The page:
Calling FM's bluff: Why not ask RBI to sell its gold?
If Chidambaram really believes that gold is no different from copper or glass, why not ask the RBI to sell its gold and buy copper instead?
By Shanmuganathan Nagasundaram
After years of refusing to acknowledge the structural growth issues that have encircled the Indian economy, the Indian economic think-tank seems to be coming around to acknowledge the obvious. Raghuram Rajan, the Chief Economic Advisor, did not state anything more than the barest minimum that he could without sounding critical of the government, but he did indicate the necessity to deregulate the Indian economy in a recent interview.
As I have written before, the only way we can emerge out of the cycle of slowing growth and increasing consumer prices that we have created for ourselves is by a massive reduction of government expenditure, deregulation with a chain-saw and by increasing interest rates - that is, by following the basic economic principles of balanced budgets, limited government and sound money. There is no alternative to this solution and whatever else the government might try, will only backfire.
However, our Finance Minister P Chidambaram seems to believe that the problem lies elsewhere. As he said recently, "If we can have, for six months or one year, almost minimalgoldimports into the country, it will dramatically change the situation on the current account deficit (CAD) and we will see its positive impact on every other index that majors the economy, stock market, exchange rate, interest rates". He went to offer his expertise on gold by stating that "Gold is like any other metal; it only shines a bit more than copper or glass". He also offered his prognosis for the future by stating that gold is not a good investment and that one day people would realise the futility of buying gold.
I think Chidambaram couldn't be more wrong if he tried. But that's not the point that I want to emphasise in this article: if Chidambaram does genuinely believe that gold is like any other metal and that Indian import of gold is the main problem confronting the economy, and stopping this import is the solution to all our ills, the solution is fairly straight-forward.
The RBI has an estimated 550 tonnes of gold in its reserves. So instead of importing gold to meet the needs of citizens for the rest of the year, the RBI can sell the gold it is holding in its reserves to citizens. With the rupees raised, it can do an even better job of suppressing interest rates by buying government bonds. Even more attractive is the fact that there is no change in its balance-sheet, as it will be substituting one asset class with another. And going by Chidambaram's advice, the RBI is substituting a dumb non-productive metal with a government bond that would help the government do whatever it wants to do.
In doing so, citizens would get the gold they want, Chidambaram would get a lower CAD and the credit for the accompanying economic miracles, and the RBI can achieve lower interest rates. It's a win-win situation. What more can we all ask for?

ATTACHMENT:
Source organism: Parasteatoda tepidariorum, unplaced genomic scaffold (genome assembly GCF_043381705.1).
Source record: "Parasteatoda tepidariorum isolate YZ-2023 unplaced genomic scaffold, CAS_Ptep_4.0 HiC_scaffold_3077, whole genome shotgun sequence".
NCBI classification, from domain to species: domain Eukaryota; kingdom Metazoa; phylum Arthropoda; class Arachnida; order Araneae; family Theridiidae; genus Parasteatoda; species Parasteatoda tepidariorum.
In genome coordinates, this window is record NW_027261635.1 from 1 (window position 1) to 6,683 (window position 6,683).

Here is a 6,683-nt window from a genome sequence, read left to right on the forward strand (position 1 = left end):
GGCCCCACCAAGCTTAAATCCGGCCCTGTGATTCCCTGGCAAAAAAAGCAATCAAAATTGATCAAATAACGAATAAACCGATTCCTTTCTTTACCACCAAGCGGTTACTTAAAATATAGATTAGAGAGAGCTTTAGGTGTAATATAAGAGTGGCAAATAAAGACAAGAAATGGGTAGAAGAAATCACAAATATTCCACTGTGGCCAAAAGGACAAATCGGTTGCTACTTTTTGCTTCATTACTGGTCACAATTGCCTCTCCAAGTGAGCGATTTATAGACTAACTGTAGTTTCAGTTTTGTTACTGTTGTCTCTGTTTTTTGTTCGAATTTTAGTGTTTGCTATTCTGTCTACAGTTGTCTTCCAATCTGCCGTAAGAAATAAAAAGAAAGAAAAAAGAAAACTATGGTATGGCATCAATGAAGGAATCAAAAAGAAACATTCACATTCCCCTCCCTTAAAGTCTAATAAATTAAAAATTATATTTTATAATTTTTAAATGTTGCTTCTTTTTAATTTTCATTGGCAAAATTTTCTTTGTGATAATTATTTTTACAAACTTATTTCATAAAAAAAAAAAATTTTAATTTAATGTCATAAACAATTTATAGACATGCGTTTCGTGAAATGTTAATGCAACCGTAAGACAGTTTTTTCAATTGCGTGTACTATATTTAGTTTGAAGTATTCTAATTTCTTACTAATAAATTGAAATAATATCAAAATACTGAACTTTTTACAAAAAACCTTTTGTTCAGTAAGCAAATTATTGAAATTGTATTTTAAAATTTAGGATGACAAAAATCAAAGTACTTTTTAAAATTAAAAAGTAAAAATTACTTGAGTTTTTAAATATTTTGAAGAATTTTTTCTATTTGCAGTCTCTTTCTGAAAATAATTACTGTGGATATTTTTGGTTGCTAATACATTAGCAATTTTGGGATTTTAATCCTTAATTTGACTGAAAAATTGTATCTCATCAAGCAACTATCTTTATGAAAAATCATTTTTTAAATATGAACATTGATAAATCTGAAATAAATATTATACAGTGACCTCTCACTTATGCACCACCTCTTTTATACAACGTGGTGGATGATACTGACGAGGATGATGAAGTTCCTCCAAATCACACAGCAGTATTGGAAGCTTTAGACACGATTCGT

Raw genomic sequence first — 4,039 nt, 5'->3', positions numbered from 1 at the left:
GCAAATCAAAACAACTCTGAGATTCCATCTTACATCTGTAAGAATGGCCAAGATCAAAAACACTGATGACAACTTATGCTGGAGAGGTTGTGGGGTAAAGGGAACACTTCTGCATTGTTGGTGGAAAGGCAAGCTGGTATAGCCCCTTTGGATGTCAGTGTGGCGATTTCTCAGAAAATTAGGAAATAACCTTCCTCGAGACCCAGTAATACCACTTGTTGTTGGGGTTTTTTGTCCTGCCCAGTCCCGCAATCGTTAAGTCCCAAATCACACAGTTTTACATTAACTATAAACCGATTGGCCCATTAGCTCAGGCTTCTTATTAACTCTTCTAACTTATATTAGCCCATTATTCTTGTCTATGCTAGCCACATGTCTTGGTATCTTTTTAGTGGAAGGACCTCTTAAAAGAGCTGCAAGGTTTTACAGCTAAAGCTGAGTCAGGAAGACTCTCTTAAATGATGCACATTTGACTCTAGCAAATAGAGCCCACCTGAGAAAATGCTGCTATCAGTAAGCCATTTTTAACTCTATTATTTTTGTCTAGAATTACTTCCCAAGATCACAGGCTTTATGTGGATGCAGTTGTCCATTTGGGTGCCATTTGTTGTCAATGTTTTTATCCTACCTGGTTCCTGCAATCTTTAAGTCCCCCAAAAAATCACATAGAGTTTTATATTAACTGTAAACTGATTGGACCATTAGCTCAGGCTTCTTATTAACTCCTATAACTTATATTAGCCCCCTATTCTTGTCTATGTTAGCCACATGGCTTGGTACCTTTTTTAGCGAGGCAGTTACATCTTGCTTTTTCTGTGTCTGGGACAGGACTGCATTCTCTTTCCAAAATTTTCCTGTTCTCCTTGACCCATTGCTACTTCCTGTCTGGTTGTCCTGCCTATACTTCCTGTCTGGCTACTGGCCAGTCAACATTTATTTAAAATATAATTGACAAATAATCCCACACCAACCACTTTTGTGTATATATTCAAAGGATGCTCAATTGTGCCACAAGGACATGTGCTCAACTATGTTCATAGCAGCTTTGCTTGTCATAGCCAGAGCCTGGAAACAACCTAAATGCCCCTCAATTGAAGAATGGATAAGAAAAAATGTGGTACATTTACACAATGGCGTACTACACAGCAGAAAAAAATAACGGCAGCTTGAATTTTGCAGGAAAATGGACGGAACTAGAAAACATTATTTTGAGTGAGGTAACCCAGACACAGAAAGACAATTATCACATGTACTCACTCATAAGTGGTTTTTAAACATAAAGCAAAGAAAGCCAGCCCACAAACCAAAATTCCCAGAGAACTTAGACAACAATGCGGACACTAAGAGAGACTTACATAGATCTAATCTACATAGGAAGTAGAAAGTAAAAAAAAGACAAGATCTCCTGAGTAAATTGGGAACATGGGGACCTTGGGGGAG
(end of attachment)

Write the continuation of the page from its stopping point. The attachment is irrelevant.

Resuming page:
If, for some reason, the RBI doesn't want to substitute the gold for bonds and prefers a hard asset, it can buy copper and glass by selling the gold - and hopefully, we can produce the copper and glass within our country. Not only will this reduce the CAD, it will stimulate the economy by creating additional demand for copper and glass. It could also stimulate the demand for construction to store copper and glass. What say Dr Subbarao?
If, for whatever reason, the RBI still wants to own gold, it can always buy long-dated futures contracts or exchange-traded funds by paying a fraction of the amount it would raise by selling the gold. Still, the CAD would go down, the RBI would have a claim on the gold (something that they have advocated themselves in asking citizens to buy ETFs instead of physical gold) and they can play in the bond markets as well. Or if they do not believe in futures, they can always lease the gold to the equivalent of bullion banks in the US and even show an income on the leased gold.
In any of the three options above, the CAD would go down, and as Chidambaram seems to believe, get the economy back on rails. In any case, if gold is nothing more than a barbaric relic, what is it doing anyway in the sacred vaults of the RBI?
Just to make it abundantly clear, I don't think any of the above suggestions can even be remotely considered as "wise". But these actions would be consistent with the talk that the government has been indulging in. So why not walk the talk? If Chidambaram is not doing the above, should we the citizens not know why he is not doing it? After all, the solution to solve the vexing problem of CAD, growth, inflation, tanking stock markets, weakening currency and all that seems be a very simple one.
Shanmuganathan "Shan" Nagasundaramis the founding director of Benchmark Advisory Services - an economic consulting firm. He is also the India Economist for the World Money Analyst, a monthly publication of International Man. He can be contacted email@example.com
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